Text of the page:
…Yet whether prisons are public or private, preserving jobs generally means locking away as many people as possible for as long as possible—contrary to the goal of reducing mass incarceration. California’s prison guards union, for example, was one of the primary sponsors of the proposition that brought about Three Strikes in the 1990s. In the aughts, the union opposed parole reform and vigorously campaigned to defeat politicians it regarded as soft on crime. It has also supported the death penalty, despite the staggering cost to state taxpayers.
All of this fueled the CCPOA’s rapid expansion: Membership more than sextupled between 1982 and 2011 (from roughly 5,000 to 31,000 members) and its annual budget ballooned from roughly $500,000 in the early ’80s to more than $23 million today. The earlier number was provided by Joshua Page, a University of Minnesota professor and author of The Toughest Beat. Page, who has written extensively about the state prison guards’ union, says the CCPOA seems to be softening some of its positions of late, but it remains a potent political force in California, which has America’s largest prison population. (The $23 million figure is a conservative calculation from the policy group California Common Sense; the CCPOA would not provide a current budget figure.)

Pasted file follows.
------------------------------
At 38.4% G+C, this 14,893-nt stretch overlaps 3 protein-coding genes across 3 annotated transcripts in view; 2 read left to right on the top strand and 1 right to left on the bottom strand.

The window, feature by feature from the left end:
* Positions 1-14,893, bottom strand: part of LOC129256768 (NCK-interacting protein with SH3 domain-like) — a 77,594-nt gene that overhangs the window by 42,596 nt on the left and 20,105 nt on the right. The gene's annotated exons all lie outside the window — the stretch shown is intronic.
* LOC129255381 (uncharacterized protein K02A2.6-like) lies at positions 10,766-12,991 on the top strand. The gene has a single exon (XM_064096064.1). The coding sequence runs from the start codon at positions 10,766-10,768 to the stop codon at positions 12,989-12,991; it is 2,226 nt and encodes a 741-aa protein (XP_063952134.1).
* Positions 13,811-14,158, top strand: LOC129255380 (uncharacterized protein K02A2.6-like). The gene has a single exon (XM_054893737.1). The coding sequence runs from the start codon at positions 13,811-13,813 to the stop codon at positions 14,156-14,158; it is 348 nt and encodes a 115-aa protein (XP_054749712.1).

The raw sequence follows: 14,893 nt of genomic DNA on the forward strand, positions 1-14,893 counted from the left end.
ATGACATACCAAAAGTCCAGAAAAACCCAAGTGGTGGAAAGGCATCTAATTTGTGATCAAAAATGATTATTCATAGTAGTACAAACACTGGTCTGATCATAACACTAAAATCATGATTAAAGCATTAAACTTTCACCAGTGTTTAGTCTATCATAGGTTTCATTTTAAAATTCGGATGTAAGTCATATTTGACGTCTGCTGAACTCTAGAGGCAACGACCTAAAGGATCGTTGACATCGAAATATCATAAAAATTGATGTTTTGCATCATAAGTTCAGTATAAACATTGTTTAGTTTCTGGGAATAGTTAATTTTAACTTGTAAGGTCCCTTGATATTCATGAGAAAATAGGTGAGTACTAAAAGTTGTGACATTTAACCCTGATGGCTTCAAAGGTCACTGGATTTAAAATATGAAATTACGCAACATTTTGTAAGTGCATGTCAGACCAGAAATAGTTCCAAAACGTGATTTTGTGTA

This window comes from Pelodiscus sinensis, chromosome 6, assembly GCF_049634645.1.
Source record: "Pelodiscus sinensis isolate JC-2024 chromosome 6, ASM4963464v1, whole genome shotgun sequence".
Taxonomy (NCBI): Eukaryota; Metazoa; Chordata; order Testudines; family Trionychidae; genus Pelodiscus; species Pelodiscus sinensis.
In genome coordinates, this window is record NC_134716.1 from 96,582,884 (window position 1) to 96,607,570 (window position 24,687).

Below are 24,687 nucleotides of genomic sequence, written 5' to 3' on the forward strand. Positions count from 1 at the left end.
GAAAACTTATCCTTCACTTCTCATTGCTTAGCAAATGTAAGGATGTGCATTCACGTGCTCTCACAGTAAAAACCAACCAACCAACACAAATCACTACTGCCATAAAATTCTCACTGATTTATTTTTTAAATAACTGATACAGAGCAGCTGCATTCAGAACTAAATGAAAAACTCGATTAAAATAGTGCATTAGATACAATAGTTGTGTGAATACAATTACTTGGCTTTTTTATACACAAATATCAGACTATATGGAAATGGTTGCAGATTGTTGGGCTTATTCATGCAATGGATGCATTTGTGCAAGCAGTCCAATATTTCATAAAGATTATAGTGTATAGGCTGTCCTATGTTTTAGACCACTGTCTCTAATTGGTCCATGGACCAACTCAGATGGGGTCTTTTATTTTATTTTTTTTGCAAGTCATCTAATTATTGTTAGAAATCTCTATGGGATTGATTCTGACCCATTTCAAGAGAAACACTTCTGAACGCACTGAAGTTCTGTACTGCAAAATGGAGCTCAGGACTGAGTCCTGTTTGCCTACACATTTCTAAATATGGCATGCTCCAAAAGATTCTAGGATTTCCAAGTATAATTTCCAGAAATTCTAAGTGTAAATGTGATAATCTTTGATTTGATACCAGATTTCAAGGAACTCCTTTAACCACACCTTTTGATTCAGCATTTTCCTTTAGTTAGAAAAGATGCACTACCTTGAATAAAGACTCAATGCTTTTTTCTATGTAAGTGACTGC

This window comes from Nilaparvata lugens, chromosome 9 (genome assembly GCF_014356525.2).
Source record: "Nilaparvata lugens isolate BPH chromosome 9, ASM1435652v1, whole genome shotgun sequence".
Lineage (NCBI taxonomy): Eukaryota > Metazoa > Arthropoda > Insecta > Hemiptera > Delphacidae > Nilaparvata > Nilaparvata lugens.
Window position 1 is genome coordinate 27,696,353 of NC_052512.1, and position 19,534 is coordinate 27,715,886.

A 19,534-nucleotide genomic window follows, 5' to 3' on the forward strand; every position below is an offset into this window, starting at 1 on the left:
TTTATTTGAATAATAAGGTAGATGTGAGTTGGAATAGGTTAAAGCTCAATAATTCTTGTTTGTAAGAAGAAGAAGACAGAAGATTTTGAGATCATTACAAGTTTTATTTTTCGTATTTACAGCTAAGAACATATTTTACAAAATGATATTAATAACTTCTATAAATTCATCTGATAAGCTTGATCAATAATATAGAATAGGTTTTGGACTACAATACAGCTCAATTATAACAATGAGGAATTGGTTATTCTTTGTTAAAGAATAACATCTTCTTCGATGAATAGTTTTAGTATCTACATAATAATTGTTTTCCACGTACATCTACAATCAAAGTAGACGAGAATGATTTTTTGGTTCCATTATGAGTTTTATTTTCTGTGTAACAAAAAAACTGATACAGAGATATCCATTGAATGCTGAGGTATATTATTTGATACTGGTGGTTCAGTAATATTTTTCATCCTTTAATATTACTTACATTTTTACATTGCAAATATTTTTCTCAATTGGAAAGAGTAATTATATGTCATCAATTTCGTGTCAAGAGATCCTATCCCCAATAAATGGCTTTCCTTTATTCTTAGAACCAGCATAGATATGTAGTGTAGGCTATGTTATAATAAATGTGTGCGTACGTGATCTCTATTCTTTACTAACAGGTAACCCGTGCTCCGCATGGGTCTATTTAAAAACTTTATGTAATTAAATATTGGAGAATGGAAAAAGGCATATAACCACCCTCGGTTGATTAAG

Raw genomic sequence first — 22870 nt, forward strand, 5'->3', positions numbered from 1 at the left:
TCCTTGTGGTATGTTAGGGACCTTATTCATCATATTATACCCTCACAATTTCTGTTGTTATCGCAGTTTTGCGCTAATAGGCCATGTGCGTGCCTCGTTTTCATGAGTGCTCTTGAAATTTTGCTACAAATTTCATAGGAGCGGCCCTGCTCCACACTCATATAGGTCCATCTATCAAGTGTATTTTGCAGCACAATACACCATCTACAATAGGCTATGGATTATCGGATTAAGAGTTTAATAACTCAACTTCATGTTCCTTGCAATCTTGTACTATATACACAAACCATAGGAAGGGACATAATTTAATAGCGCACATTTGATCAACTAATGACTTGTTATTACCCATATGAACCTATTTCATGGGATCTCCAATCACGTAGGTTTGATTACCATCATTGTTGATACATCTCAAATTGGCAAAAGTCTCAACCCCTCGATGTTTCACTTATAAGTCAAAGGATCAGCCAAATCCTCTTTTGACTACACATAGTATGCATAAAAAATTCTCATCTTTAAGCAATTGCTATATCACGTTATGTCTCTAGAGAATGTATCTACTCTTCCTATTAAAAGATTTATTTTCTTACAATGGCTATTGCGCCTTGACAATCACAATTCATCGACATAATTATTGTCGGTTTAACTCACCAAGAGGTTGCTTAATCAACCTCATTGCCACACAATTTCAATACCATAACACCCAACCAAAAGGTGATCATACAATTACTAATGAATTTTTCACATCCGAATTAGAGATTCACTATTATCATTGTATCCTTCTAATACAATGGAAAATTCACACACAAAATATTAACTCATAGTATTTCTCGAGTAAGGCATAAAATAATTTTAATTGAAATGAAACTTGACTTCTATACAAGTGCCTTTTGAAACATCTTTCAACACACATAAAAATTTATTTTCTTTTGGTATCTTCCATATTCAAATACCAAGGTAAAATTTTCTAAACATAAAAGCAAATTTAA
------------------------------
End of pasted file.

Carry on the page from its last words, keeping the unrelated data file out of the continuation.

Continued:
As strapped states and localities look to their corrections budgets for savings, unions have fought proposed facility closures and the establishment of programs that would divert offenders into treatment and other lockup alternatives. They have frequently opposed reforms that could affect their members’ autonomy, including oversight programs designed to curb abuses by prison employees.